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with wet, cold and fatigue, they sat down in a state of despondency, upon a piece of ice, determined to submit their fate to Providence. Their troubles are thus told :

"To travel over ragged pieces of ice, upon which there were two feet of snow, and often more, springing from one slippery piece to the other, or, when the channels between them were too wide for this purpose, ferrying themselves upon detached fragments, was a work which it required no ordinary exertion to execute.

“Some fell into the water, and were with difficulty preserved from drowning by their companions; while others, afraid to make any hazardous attempt whatever, were left upon pieces of ice, and drifted about at the mercy of the winds and tides. Foreseeing the probability of a separation, they took the first opportunity of dividing, in equal shares, the small quantity of provision which they had remaining, as also their stock of powder and ammunition. They also took it in turns to fire muskets, in the hope of being heard from the ships."

The reports of the fire-arms were heard by their shipmates, and Messrs. Fife and Kirby, the Greenland icemasters; ventured out with poles and lines to their assistance, and had the good fortune to fall in with the party, and bring them safely on board, after eighteen hours' absence. They determined in future to rest satisfied with the view of the shore which was afforded them from the ship, having not the slightest desire to attempt to approach it again by means of the ice.

The pressure of the ice against the vessels now became very great.

"At one time, when the Trent appeared to be so closely wedged up that it did not seem possible for her to be moved, she was suddenly lifted four feet by an enormous mass of ice getting under her keel ; at another, the fragments of the crumbling floe were piled up under the bowe, to the great danger of the bowsprit.

“The Dorothea was in no less inminent danger, especially from the point of a floe, which came in contact with her side, where it remained a short time, and then glanced off, and became checked by the field to wbich

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sible, a cable was cut up into thirty-feet lengths, and these, with plates of iron four feet square, which had been supplied to us as fenders, together with some walrus' hides, were hung round the vessels, especially about the bows. The masts, at the same time, were secured with additional ropes, and the hatches were battened and nailed down. By the time these precautions had been taken, our approach to the breakers only left us the alternative of either permitting the ships to be drifted broadside against the ice, and so to take their chance, or of endeavoring to force fairly into it by putting before the wind. At length, the hopeless state of a vessel placed broadside against so formidable a body became apparent to all, and we resolved to attempt the latter expedient."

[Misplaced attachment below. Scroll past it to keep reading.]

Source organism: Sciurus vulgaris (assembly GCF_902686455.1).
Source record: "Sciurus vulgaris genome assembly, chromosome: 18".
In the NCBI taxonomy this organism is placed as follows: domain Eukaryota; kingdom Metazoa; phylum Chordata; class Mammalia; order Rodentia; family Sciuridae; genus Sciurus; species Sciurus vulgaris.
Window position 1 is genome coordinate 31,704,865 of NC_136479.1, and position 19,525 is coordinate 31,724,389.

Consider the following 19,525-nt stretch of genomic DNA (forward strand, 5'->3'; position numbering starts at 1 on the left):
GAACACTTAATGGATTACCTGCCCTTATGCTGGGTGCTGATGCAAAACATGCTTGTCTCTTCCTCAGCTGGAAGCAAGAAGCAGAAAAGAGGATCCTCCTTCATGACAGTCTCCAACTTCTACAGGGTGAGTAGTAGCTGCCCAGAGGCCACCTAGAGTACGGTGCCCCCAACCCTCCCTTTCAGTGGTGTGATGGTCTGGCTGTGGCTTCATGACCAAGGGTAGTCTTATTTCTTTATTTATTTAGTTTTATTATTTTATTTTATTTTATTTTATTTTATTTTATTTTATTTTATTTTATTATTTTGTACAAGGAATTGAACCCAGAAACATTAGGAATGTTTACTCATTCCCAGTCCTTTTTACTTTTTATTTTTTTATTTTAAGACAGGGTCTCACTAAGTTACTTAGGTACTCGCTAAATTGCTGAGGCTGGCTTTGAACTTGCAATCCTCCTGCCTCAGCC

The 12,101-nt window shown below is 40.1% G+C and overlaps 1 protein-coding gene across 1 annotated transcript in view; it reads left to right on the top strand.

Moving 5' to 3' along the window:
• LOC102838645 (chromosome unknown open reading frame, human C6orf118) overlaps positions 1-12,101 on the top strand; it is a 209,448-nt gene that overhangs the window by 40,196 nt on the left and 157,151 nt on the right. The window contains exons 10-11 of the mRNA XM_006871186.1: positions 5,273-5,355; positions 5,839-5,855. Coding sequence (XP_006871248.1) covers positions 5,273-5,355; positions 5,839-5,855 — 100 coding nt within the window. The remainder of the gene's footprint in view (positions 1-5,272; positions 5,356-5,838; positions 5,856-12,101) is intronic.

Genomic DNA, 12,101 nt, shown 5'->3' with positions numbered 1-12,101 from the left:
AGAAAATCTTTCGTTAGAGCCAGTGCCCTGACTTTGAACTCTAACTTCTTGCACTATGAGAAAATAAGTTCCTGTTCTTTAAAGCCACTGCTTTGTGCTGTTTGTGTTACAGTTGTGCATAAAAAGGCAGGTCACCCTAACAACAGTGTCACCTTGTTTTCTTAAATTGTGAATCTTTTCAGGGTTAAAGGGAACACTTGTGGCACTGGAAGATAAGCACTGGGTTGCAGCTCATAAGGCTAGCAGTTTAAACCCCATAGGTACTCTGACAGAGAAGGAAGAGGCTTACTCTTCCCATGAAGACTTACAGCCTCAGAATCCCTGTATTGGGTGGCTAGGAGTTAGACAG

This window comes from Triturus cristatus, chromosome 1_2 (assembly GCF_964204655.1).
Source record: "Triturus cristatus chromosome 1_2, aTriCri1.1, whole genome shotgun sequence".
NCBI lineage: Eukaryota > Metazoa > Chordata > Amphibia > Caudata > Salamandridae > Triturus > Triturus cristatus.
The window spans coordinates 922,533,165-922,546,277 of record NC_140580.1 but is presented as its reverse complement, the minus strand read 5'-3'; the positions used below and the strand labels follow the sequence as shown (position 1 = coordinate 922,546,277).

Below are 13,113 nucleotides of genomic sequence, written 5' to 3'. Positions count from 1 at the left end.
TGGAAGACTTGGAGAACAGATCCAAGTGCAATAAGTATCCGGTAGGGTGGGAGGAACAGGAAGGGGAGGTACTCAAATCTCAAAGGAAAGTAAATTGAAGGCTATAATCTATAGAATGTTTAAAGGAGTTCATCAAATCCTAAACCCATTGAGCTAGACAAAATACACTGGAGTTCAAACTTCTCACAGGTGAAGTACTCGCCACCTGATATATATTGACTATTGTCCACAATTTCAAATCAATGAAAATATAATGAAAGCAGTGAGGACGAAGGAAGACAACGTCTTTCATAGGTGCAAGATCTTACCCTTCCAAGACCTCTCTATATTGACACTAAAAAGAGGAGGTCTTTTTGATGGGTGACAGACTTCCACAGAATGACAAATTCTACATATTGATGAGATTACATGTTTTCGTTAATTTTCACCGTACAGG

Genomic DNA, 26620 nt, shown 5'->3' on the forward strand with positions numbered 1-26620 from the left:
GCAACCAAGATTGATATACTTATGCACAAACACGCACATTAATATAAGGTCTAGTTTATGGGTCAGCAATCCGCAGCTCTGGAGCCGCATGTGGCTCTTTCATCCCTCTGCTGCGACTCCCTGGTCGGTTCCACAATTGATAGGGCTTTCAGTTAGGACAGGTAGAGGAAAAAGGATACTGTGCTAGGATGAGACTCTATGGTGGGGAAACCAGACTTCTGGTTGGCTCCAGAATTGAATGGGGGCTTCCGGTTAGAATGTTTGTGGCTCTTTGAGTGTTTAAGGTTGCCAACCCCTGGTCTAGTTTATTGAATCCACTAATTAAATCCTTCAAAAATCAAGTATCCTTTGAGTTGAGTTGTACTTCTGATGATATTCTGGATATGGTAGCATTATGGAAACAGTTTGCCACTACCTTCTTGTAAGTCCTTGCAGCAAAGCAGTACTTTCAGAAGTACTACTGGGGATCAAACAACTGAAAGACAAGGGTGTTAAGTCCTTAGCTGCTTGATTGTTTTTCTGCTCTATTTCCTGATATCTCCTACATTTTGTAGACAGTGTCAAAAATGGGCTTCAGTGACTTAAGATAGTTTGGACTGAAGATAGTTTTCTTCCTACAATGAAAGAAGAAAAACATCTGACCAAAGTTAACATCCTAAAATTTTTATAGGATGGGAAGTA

Eagerly, but in vain, was the general line of the pack scanned, to find one place more open than the other. All parts appeared to be equally impenetrable, and to present one unbroken line of furious breakers, in which immense pieces of ice were heaving and subsiding with the waves, and dashing together with a violence which nothing apparently but a solid body could withstand, occasioning such a noise that it was with the greatest difficulty the officers could make their orders heard by the crew.

The fearful aspect of this appalling scene is thue sketched by Captain Beechey :

“No language, I am convinced, can convey an ado quate idea of the terrific grandeur of the effect now produced by the collision of the ice and the tempestuous ocean. The sea, violently agitated and rolling its mountainous waves against an opposing body, is at all times a sublime and awful sight; but when, in addition, it encounters immense masses, which it has set in motion with a violence equal to its own, its effect is prodigiously increased. At one moment it bursts upon

these icy fragments and buries them many feet beneath its wave, and the next, as the buoyancy of the depressed body struggles for reascendancy, the water rushes in foaming cataracts over its edges ; while every indi.

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vidual mass, rocking and laboring in its bed, grinds against and contends with its opponent, until one is either split with the shock or upheaved upon the surface of the other. Nor is this collision confined to any particular spot; it is going on as far as the sight can reach; and when from this convulsive scene below, the eye is turned to the extraordinary appearance of the blink in the sky above, where the unnatural clearness of a calm and silvery atmosphere presents itself, bounded by a dark, hard line of stormy clouds, such as at this moment lowered over our masts, as if to mark the confines within which the efforts of man would be of no avail. The reader may imagine the sensation of awe which must accompany that of grandeur in the mind of the beholder."

"If ever," continues the narrator, “the fortitude of seamen was fairly tried, it was assuredly not less so on this occasion ; and I will not conceal the pride I felt in witnessing the bold and decisive tone in which the orders were issued by the commander (the present Captain Sir John Franklin) of our little vessel, and the promptitude and steadiness with which they were executed by the crew."